Mailport: April 2013
Marinco EEL Power Cord
I would like your comment on what I believe may be a safety issue with one of the Marinco EEL 30-amp shore-power cords (PS, August 2012) now on the market.
I recently purchased the cord, and as packaged on the plastic spool, the shore end of the new 25-foot EEL cord has a very tight bend at the plug, in order to force it into the package. The bend is much tighter than I’d normally allow on a power cord, and upon inspection, I noticed what appears to be a separation of the seal between the cord and the plug. I checked other packages on the shelf at my local West Marine (one of many retailers of the cord), and found all of the 25-foot cords have the same tight bend at the shore end, and most have the same apparent seal issue. The packaging for the longer cords (50 feet) is not as tight and doesn’t appear to have the same problem. Shorter cords (12 feet) are simply coiled, not on a plastic spool, and also don’t show signs of the problem.
Here’s my concern: Is the apparent seal failure at the cord/connector joint a sign of stress on the conductor and/or plug, and over time, will it allow moisture to intrude, leading to a short and/or failure?
I contacted Marinco and West Marine about this problem in November 2012. West Marine passed me on to Marinco. Marinco showed initial concern, but not much since then. Maybe I’m being too fussy, but when it comes to electrical issues, I try to be conservative. Chuck Rushing Anabel, Catalina 36 No. 2151 Solomons, Md.
We contacted Marinco (and parent company Actuant Corp.) about your concern with the possible cord stresses caused by the packaging. According to the company, Marinco pulled the cord for inspection after your initial complaint. Its engineers noted that the “sharp bend” required to fit the cord on the packaging spool was indeed putting undue strain on the cord, but that it did not compromise the cord’s safety or performance. Marinco explained that “actions were put into place to improve the packaging process to relieve the sharp bend.”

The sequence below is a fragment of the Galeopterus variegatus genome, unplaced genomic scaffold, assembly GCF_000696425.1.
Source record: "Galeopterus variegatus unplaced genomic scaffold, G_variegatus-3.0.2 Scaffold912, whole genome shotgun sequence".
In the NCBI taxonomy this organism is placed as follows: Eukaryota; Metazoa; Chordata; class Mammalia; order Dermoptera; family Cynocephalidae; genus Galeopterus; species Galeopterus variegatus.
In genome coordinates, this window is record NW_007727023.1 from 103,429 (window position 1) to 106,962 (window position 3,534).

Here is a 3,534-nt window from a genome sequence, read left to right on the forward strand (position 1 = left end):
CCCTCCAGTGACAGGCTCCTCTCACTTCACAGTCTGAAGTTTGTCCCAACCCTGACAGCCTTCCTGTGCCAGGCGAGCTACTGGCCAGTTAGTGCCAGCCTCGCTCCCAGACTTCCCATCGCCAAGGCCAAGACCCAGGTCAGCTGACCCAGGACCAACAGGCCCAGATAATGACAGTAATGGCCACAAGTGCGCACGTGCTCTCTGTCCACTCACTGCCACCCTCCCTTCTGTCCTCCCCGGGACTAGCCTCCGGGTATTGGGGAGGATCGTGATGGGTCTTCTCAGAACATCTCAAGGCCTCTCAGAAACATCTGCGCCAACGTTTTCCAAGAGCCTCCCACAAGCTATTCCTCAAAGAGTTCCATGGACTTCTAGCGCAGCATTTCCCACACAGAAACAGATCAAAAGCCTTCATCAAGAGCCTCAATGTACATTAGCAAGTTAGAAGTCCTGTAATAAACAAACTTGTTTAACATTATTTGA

Marinco said that what you noted to be a crack in the cord is actually PVC flash from the molding process, along with a urethane adhesive used to bond the cable and connector together. The company determined that this does not jeopardize the conduit’s seal, cable jacket, or connector in any way. “It is our determination that there is not a safety issue due to the construction and manufacturing process of this cord set,” Marinco said in a statement to Practical Sailor.
Marinco sent PS a number of cut-away photos detailing the EEL’s manufacturing process, demonstrating how the PVC flash separation would not breech the cord jacket’s seal.
Editor’s Note: After PS contacted Marinco, the company emailed the reader, explained the findings of their investigation, and sent him a new 25-foot EEL cord that had never been coiled onto a spool.
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